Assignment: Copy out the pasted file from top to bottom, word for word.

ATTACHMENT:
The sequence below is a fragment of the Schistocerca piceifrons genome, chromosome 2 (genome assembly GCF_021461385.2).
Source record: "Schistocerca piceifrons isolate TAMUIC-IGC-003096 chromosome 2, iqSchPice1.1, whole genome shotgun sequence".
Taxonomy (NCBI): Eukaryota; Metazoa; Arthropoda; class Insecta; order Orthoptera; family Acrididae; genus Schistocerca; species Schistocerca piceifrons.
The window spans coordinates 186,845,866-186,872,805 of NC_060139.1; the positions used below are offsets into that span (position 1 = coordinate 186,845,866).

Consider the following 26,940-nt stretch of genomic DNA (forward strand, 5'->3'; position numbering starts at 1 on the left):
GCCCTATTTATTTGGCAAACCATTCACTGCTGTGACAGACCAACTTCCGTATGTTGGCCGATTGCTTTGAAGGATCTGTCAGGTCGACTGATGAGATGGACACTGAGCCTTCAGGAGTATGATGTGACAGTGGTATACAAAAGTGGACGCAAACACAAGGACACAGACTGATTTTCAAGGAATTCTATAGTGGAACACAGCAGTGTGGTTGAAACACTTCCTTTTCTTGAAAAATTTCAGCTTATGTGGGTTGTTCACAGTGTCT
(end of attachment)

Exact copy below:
The sequence below is a fragment of the Schistocerca piceifrons genome, chromosome 2 (genome assembly GCF_021461385.2).
Source record: "Schistocerca piceifrons isolate TAMUIC-IGC-003096 chromosome 2, iqSchPice1.1, whole genome shotgun sequence".
Taxonomy (NCBI): Eukaryota; Metazoa; Arthropoda; class Insecta; order Orthoptera; family Acrididae; genus Schistocerca; species Schistocerca piceifrons.
The window spans coordinates 186,845,866-186,872,805 of NC_060139.1; the positions used below are offsets into that span (position 1 = coordinate 186,845,866).

Consider the following 26,940-nt stretch of genomic DNA (forward strand, 5'->3'; position numbering starts at 1 on the left):
GCCCTATTTATTTGGCAAACCATTCACTGCTGTGACAGACCAACTTCCGTATGTTGGCCGATTGCTTTGAAGGATCTGTCAGGTCGACTGATGAGATGGACACTGAGCCTTCAGGAGTATGATGTGACAGTGGTATACAAAAGTGGACGCAAACACAAGGACACAGACTGATTTTCAAGGAATTCTATAGTGGAACACAGCAGTGTGGTTGAAACACTTCCTTTTCTTGAAAAATTTCAGCTTATGTGGGTTGTTCACAGTGTCT